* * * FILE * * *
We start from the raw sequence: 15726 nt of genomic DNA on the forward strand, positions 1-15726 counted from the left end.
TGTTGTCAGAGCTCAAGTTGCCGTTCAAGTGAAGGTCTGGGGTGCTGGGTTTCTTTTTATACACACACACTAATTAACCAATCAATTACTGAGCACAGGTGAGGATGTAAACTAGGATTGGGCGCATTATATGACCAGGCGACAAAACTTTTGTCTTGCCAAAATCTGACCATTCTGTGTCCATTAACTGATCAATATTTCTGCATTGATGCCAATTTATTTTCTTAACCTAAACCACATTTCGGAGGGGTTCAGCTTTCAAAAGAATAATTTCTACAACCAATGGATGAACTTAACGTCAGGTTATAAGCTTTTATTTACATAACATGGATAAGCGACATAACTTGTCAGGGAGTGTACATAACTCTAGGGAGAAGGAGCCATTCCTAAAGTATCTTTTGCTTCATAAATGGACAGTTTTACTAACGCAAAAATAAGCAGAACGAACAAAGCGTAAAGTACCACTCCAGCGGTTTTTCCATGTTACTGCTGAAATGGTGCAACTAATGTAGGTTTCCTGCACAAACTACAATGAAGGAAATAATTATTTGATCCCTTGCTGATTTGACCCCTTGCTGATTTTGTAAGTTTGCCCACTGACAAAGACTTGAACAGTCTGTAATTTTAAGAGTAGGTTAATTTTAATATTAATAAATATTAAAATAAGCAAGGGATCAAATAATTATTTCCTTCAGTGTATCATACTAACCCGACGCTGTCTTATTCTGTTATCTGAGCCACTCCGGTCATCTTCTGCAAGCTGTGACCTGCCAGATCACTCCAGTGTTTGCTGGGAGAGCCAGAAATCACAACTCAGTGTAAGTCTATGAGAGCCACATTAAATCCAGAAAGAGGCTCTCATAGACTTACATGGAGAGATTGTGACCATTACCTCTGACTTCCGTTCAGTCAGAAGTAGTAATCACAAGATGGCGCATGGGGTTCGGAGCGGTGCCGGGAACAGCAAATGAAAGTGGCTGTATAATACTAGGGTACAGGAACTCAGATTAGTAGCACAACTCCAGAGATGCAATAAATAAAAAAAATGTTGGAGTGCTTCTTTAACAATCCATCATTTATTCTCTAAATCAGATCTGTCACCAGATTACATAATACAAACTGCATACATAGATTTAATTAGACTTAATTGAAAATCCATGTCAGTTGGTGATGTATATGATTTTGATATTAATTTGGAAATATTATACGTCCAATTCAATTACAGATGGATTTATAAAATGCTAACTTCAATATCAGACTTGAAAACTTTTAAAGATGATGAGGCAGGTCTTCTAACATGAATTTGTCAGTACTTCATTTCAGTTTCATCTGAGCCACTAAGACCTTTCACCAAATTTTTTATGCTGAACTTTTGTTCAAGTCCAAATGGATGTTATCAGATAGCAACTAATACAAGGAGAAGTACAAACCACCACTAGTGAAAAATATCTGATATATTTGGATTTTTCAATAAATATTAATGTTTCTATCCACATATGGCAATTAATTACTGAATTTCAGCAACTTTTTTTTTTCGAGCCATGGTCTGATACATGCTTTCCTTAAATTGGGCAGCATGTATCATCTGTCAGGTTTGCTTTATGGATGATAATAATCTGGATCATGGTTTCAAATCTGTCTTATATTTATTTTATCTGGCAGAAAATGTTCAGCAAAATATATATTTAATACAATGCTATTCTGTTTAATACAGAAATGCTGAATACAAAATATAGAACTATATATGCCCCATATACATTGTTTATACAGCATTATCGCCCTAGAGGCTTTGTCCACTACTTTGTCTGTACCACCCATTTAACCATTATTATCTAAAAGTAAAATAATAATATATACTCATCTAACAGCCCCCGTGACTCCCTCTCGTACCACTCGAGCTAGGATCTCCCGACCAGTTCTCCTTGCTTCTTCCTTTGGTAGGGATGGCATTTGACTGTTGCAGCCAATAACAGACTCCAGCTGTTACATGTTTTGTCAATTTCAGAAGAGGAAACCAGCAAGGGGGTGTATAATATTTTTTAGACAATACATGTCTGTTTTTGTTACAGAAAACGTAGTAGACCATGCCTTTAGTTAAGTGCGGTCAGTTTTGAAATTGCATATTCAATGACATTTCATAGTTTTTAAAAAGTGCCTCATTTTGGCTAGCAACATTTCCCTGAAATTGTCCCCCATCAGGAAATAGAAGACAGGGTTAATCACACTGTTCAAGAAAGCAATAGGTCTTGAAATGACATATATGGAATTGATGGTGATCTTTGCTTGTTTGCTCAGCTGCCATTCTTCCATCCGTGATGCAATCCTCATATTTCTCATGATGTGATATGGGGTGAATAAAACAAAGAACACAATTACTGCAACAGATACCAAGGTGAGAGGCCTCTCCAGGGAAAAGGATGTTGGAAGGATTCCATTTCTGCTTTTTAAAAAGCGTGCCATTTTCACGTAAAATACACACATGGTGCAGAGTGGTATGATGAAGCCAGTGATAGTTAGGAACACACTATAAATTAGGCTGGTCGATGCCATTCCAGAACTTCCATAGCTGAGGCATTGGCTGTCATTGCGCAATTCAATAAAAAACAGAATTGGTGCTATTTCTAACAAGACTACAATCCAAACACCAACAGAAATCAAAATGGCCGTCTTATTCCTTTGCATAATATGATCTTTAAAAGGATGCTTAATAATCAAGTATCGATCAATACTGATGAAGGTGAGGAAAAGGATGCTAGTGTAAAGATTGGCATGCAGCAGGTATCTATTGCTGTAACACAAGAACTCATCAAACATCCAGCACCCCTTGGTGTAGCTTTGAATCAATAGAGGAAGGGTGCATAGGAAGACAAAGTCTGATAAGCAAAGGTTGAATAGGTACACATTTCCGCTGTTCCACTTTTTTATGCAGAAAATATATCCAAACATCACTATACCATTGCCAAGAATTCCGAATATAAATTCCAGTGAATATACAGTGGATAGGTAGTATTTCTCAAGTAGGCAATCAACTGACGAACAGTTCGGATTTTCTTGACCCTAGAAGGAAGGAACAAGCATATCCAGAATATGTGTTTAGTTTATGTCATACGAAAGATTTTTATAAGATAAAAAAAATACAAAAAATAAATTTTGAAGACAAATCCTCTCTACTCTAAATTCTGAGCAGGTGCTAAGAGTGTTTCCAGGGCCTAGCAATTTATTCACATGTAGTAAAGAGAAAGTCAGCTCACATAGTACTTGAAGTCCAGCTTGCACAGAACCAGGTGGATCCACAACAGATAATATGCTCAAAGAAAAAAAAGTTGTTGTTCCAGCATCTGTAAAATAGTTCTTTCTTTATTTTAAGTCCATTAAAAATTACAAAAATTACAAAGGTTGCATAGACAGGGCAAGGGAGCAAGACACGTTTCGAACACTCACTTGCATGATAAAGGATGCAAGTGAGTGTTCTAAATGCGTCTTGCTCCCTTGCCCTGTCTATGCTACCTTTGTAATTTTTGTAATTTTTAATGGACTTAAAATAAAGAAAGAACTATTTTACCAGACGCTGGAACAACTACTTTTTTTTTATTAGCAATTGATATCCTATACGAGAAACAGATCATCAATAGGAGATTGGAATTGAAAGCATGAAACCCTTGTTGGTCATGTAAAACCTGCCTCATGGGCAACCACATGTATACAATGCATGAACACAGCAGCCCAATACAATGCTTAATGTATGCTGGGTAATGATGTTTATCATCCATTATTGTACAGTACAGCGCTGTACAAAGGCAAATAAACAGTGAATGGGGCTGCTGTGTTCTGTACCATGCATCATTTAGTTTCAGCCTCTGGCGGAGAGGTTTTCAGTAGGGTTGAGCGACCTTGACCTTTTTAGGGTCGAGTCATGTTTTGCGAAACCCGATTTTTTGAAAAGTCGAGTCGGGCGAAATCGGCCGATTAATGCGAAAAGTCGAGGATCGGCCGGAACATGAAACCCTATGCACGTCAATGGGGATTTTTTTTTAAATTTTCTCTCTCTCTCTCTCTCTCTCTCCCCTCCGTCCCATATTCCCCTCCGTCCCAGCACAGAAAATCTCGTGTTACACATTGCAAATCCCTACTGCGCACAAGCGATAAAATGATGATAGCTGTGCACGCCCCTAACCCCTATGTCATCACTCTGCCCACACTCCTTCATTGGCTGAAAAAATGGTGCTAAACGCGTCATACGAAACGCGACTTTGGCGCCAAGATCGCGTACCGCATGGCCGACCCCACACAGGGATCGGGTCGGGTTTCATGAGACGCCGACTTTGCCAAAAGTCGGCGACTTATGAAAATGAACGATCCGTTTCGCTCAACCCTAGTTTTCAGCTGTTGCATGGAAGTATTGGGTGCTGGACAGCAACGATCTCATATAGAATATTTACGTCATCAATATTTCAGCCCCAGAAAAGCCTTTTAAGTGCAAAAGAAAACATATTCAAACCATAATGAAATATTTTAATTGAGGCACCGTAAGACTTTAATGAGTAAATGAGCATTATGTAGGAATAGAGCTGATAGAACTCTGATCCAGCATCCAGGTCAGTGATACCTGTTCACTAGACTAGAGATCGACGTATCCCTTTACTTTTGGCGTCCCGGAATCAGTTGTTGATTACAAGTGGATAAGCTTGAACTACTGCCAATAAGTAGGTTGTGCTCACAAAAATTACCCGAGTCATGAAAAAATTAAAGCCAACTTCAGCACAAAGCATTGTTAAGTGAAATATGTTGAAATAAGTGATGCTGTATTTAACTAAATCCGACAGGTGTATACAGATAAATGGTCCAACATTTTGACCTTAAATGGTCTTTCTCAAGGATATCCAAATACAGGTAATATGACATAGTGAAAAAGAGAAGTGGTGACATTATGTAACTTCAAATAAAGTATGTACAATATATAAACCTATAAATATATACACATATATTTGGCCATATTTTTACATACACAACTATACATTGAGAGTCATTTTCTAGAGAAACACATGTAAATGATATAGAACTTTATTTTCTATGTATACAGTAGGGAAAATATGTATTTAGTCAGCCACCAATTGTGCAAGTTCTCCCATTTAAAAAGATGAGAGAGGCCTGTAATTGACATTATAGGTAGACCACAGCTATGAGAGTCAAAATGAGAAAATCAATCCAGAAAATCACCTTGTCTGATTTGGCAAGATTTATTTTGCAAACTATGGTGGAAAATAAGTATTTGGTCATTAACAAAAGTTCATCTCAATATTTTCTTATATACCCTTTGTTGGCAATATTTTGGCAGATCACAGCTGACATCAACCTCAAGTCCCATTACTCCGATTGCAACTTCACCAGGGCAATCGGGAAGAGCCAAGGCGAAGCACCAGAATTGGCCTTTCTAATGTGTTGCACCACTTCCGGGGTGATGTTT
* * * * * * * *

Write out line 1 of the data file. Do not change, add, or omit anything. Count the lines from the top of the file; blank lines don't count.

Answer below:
We start from the raw sequence: 15726 nt of genomic DNA on the forward strand, positions 1-15726 counted from the left end.